Pine Hills Nature Preserve, Shades State Park

An early morning walk in pristine Pine Hills Nature Preserve is the perfect start to any day! Locals try to keep this natural gem a secret because the gorgeous natural views and solitude it provides are second to none!

Pine Hills is Indiana’s first dedicated nature preserve (1969). This 470-acre  “superlative” and “unsurpassed” (ecologist Alton A. Lindsey) preserve has been left natural except for trails, a few signs and stairs. Pine Hills is the 107th National Natural Landmark in the nation (1970).

Steep ravines, cliffs and sandstone bluffs feature a diverse forest. Northern white pine trees are unique to this area along Sugar Creek. Clifty Creek and Indian Creek have cut deep loops through the preserve’s ravines.

Indiana State Nature Passport

Indiana State Nature Passport

Shades State Park is part of the Indiana State Nature Passport! Check-in and explore participating locations throughout the state to earn great prizes! The more you visit, the more you win. This program is 100% free, but property entrance fees apply when you visit. Learn More.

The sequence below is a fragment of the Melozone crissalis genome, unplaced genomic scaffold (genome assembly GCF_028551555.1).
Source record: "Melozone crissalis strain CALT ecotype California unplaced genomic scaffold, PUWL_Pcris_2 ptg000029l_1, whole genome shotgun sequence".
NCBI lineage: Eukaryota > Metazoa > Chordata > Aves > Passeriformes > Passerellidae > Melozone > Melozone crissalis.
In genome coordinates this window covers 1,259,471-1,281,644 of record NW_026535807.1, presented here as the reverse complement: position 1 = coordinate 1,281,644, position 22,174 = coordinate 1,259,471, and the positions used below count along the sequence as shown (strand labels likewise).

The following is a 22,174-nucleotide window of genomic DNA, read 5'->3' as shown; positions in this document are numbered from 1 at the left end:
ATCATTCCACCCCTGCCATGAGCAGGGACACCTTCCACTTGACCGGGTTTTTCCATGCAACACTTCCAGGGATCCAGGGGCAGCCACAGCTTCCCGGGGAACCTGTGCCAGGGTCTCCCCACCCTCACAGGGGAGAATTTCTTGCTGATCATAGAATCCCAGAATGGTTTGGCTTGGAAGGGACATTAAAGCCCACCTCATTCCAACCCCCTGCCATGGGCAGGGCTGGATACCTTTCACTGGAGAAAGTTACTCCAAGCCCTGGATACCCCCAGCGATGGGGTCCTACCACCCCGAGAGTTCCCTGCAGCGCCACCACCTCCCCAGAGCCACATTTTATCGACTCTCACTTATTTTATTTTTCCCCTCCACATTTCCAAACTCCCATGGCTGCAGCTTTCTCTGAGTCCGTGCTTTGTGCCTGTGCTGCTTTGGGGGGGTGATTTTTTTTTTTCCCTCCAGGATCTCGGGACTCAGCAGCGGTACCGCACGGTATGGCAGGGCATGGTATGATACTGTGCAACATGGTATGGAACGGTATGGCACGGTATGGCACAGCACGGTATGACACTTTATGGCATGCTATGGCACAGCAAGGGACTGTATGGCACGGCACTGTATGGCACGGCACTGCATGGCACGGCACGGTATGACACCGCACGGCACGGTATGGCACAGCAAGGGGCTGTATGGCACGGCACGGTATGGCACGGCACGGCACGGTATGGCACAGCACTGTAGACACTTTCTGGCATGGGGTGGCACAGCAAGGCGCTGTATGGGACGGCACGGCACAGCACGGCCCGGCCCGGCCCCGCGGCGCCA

The 'backbones'

Pine Hills Nature Preserve, Shades State Park Turkey Backbone

Enter the property and wind through an old pine plantation approaching Turkey Backbone. Descend stairs to the streambed and ‘The Slide.’ Cross Clifty Creek to hike up to Devil’s Backbone – this is not an easy climb and the sandstone is slippery (use extreme caution). Carvings of passenger pigeons and the devil’s face from the early 1900s are still visible.

A cut for what turned out to be an unsuccessful woolen mill gave one backbone its name. Honeycomb Rock gets its name from small pockets in the sandstone cliff.

Wildflowers, mosses and wildlife throughout the ‘backbones’ add to the unique features of the property.

Devil's Backbone

Wild hydrangea


Native Americans and French voyagers were active in the park area prior to the 1820s settlement of Indiana. Pine Hills was the first preservation project begun by the Indiana Academy of Science in 1953. In 1960, The Nature Conservancy purchased the property from the Hasselman family for $15,000. TNC donated the property to the state in 1961. The foresight of these groups allows visitors a unique glimpse into the natural heritage of Indiana.

Getting there

Access to Pine Hills is through Shades State Park. Be sure to check out the J. J. Daniels 1878 Deer’s Mill Covered Bridge over Sugar Creek north of the park entrance.

Pine Hills Nature Preserve is a reminder of Indiana’s lush beauty. Walk, look, listen and feel the unique richness.